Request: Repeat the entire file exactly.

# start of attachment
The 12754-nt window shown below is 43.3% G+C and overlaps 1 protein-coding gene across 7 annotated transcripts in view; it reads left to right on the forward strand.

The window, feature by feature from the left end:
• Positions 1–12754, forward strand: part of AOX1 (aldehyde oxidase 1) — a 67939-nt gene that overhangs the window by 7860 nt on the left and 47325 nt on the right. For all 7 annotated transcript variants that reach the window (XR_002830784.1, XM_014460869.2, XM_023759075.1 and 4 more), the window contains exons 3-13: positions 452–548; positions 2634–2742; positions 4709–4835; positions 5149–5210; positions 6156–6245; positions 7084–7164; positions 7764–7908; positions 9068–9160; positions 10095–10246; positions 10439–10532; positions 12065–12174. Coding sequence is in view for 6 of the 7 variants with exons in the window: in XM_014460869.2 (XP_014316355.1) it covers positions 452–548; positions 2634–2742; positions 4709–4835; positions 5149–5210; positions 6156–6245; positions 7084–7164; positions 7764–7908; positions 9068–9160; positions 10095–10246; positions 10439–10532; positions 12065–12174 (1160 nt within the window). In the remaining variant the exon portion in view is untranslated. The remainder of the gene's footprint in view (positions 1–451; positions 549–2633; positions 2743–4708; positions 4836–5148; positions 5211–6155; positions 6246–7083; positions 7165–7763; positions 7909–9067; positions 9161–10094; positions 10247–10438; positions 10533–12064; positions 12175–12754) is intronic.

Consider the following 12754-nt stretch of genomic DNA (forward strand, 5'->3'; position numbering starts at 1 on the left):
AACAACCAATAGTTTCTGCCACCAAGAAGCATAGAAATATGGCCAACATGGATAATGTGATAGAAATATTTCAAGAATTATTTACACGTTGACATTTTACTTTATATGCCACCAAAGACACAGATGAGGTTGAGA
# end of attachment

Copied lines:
The 12754-nt window shown below is 43.3% G+C and overlaps 1 protein-coding gene across 7 annotated transcripts in view; it reads left to right on the forward strand.

The window, feature by feature from the left end:
• Positions 1–12754, forward strand: part of AOX1 (aldehyde oxidase 1) — a 67939-nt gene that overhangs the window by 7860 nt on the left and 47325 nt on the right. For all 7 annotated transcript variants that reach the window (XR_002830784.1, XM_014460869.2, XM_023759075.1 and 4 more), the window contains exons 3-13: positions 452–548; positions 2634–2742; positions 4709–4835; positions 5149–5210; positions 6156–6245; positions 7084–7164; positions 7764–7908; positions 9068–9160; positions 10095–10246; positions 10439–10532; positions 12065–12174. Coding sequence is in view for 6 of the 7 variants with exons in the window: in XM_014460869.2 (XP_014316355.1) it covers positions 452–548; positions 2634–2742; positions 4709–4835; positions 5149–5210; positions 6156–6245; positions 7084–7164; positions 7764–7908; positions 9068–9160; positions 10095–10246; positions 10439–10532; positions 12065–12174 (1160 nt within the window). In the remaining variant the exon portion in view is untranslated. The remainder of the gene's footprint in view (positions 1–451; positions 549–2633; positions 2743–4708; positions 4836–5148; positions 5211–6155; positions 6246–7083; positions 7165–7763; positions 7909–9067; positions 9161–10094; positions 10247–10438; positions 10533–12064; positions 12175–12754) is intronic.

Consider the following 12754-nt stretch of genomic DNA (forward strand, 5'->3'; position numbering starts at 1 on the left):
AACAACCAATAGTTTCTGCCACCAAGAAGCATAGAAATATGGCCAACATGGATAATGTGATAGAAATATTTCAAGAATTATTTACACGTTGACATTTTACTTTATATGCCACCAAAGACACAGATGAGGTTGAGA